Exchange Server 2013 email archiving caveats and limitation ?

Hi People,

Does anyone here know what is the limitation and the caveats / pitfall that we need to aware when using the Microsoft Exchange Server 2013 build in archiving solution as oppose to use the 3rd party application, in this case Symantec Enterprise Vault v11 ?

In my current case, I'm using Exchange Server 2007 and EV v9, it works well, but somehow Microsoft Exchange Server 2013 already got builtin email archiving feature with no additional license. So I wonder what I should be aware of before decommissioning the Enterprise Vault and using the native builtin email archiving of Exchange Server.

Any thoughts and comment would be greatly appreciated.

Thanks
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Senior IT System EngineerIT ProfessionalAsked:
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Simon Butler (Sembee)ConsultantCommented:
While archiving is built in, to use it will require Enterprise CALs.
There is no stubbing, it is the complete email that is archived. Therefore if you have stubbed the current emails you would have to reverse that process, migrate to Exchange 2010, then archive within Exchange. Usually that means a second mailbox move - once in to a temporary database, archive, then move in to a permanent database, which is therefore much smaller.

It very much depends on WHY you are archiving. If you need to retain the content for regulatory purposes then you will need to look at legal hold etc within Exchange to retain the content.
If you are journaling the email, then third party software may still be required.

Your question is actually quite hard to answer without know the whole background.

Simon.
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Senior IT System EngineerIT ProfessionalAuthor Commented:
Hi Sembee,

I'm using 2007 and trying to do Exchange Server 2013 coexistence migration, why do I need to migrate to 2010 and then 2013 ?

The reason we are using EV was:

1. To relieve the disk space from the SAN into lower cost storage appliance (so instead of using EMC VNX disk LUN, the archived email can be stored in EMC DataDomain which supports compression and Encryption).

2. In case we need to search the email for some investigation, we have to look the email from the EVJournal mailbox.

3. Stubbing.... with the current Exchange 2007 and EV 9 setup, the old email is converted into placeholder and the actual email body is stored in EV archived mailbox in EMC DataDomain, therefore the mailbox size is manageable. So can Exchange Server 2013 do similar thing to reduce the active mailbox size ?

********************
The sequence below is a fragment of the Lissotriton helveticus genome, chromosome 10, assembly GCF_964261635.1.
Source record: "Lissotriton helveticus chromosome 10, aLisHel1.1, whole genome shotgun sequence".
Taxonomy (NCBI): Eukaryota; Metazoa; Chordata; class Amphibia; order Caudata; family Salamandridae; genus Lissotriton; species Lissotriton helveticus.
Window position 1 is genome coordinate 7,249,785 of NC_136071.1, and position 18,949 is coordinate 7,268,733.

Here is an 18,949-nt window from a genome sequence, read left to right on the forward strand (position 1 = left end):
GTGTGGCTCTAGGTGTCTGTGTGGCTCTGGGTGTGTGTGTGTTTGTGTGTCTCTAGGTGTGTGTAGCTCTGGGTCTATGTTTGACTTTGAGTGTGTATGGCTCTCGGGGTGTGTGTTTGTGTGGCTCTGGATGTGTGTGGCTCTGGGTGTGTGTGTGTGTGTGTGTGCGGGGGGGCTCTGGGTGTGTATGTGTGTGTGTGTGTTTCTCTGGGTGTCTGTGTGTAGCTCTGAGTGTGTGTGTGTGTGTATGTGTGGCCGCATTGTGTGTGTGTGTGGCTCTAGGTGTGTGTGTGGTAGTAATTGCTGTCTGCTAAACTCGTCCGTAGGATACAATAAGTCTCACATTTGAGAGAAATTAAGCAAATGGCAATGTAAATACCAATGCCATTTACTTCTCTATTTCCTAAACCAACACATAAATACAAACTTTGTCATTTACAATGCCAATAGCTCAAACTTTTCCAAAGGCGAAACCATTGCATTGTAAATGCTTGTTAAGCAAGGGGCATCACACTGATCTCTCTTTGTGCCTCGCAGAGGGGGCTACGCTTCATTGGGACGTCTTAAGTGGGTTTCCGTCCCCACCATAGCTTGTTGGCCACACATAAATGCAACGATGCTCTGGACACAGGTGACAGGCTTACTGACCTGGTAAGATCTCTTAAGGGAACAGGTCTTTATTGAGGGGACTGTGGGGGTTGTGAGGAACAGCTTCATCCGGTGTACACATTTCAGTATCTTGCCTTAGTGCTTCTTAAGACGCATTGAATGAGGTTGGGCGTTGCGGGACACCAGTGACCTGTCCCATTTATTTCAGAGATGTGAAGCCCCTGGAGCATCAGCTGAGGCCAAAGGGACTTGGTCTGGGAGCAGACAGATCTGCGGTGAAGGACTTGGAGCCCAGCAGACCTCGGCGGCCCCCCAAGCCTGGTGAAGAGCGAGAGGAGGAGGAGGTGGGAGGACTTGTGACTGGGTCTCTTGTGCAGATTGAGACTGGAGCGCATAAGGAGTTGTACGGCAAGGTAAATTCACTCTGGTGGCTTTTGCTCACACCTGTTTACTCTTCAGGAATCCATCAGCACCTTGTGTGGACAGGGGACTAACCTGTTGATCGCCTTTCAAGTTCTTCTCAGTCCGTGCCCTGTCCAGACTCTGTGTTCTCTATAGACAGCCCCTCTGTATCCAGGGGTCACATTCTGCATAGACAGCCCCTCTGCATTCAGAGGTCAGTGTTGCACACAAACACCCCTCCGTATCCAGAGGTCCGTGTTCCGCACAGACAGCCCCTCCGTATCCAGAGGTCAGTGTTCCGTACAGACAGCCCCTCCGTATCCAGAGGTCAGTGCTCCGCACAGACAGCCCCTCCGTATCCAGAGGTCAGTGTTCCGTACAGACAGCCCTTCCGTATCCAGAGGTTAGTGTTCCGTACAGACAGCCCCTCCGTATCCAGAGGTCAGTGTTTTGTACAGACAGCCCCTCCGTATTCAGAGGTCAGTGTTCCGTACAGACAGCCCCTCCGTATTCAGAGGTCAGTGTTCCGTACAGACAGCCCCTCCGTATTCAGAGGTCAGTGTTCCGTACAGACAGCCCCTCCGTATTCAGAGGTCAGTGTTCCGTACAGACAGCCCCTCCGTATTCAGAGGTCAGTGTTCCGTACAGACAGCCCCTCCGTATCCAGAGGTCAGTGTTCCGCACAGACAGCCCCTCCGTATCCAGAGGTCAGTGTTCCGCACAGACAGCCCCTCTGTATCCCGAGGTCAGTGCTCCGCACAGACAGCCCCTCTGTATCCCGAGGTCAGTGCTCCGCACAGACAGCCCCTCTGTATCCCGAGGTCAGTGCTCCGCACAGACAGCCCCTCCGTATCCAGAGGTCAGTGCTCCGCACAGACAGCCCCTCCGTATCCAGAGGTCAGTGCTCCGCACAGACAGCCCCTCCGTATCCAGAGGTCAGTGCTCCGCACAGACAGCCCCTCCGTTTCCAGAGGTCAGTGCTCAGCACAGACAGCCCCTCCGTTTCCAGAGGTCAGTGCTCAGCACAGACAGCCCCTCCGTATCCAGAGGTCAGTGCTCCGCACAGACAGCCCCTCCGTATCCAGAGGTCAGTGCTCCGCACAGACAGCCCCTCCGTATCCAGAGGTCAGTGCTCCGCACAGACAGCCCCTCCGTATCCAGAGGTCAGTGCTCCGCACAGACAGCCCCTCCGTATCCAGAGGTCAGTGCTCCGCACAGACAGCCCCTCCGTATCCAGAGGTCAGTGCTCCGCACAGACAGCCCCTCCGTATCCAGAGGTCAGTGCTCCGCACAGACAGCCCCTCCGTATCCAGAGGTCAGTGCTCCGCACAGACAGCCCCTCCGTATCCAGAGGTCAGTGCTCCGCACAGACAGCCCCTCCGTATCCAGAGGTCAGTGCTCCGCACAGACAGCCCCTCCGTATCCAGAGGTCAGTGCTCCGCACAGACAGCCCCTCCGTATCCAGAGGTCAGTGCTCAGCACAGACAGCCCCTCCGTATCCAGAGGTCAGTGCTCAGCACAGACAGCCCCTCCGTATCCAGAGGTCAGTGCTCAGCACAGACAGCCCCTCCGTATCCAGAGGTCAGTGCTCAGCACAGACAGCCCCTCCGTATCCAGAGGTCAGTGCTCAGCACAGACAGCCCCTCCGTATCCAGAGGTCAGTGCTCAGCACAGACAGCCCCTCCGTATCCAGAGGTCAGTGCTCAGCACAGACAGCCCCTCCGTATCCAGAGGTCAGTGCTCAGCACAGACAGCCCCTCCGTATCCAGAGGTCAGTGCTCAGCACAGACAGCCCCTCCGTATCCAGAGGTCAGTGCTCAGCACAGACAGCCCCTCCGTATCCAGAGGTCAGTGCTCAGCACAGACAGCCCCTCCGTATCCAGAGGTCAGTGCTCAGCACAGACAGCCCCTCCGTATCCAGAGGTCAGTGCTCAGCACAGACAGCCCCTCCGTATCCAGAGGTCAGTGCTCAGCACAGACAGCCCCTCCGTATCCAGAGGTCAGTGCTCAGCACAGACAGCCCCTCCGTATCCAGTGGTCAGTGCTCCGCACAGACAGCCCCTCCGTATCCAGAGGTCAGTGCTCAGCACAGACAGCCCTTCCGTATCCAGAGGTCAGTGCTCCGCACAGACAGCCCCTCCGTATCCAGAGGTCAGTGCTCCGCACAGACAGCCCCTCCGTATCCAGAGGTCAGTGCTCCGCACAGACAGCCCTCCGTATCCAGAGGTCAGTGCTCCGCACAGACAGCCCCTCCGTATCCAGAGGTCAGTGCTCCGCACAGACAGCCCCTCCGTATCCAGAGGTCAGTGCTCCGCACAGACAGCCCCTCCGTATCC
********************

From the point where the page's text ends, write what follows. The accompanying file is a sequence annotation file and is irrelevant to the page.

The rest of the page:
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Simon Butler (Sembee)ConsultantCommented:
There is no stubbing with Exchange solutions. The Exchange product team actually discourage stubbing, as it causes performance problems with Exchange. They said this once publically, but it was withdrawn shortly afterwards (probably under pressure from partners).

You can store the archive on lower cost storage, that is kind of the point. The archive mailbox is stored in another database, you could even store it on another server!

There is no journal functionality though. You can journal the email to a mailbox, but that is really designed to be used as a place holder for a third party product to remove the content for searching etc.

In my experience, where clients need to retain the data through journaling, they rarely bother with any other archiving method. The journal platform is used for both, allowing end users access to their own journal, but being unable to modify the content, but can have it delivered back to their mailbox.
While it is a change in the behaviour, on almost all clients I have implemented that kind of solution, there has been a significant drop in the amount of email stored, because the end users know they can quickly find and restore content themselves if required.

Simon.
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Senior IT System EngineerIT ProfessionalAuthor Commented:
Thank you !
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Senior IT System EngineerIT ProfessionalAuthor Commented:
Does this means that by using the built-in archiving function in Exchange Server 2013, the user outlook mailbox access speed and response should perform faster than using the 3rd party archive, in this case Enterprise Vault ?
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Simon Butler (Sembee)ConsultantCommented:
Not always.
If the server the third party tool is using for its database is decent spec then it can sometimes be faster to find through that. Something SQL backed is probably quicker at finding an individual message, but the native archiving product could be better for doing thread review. There is no one answer.

Simon.
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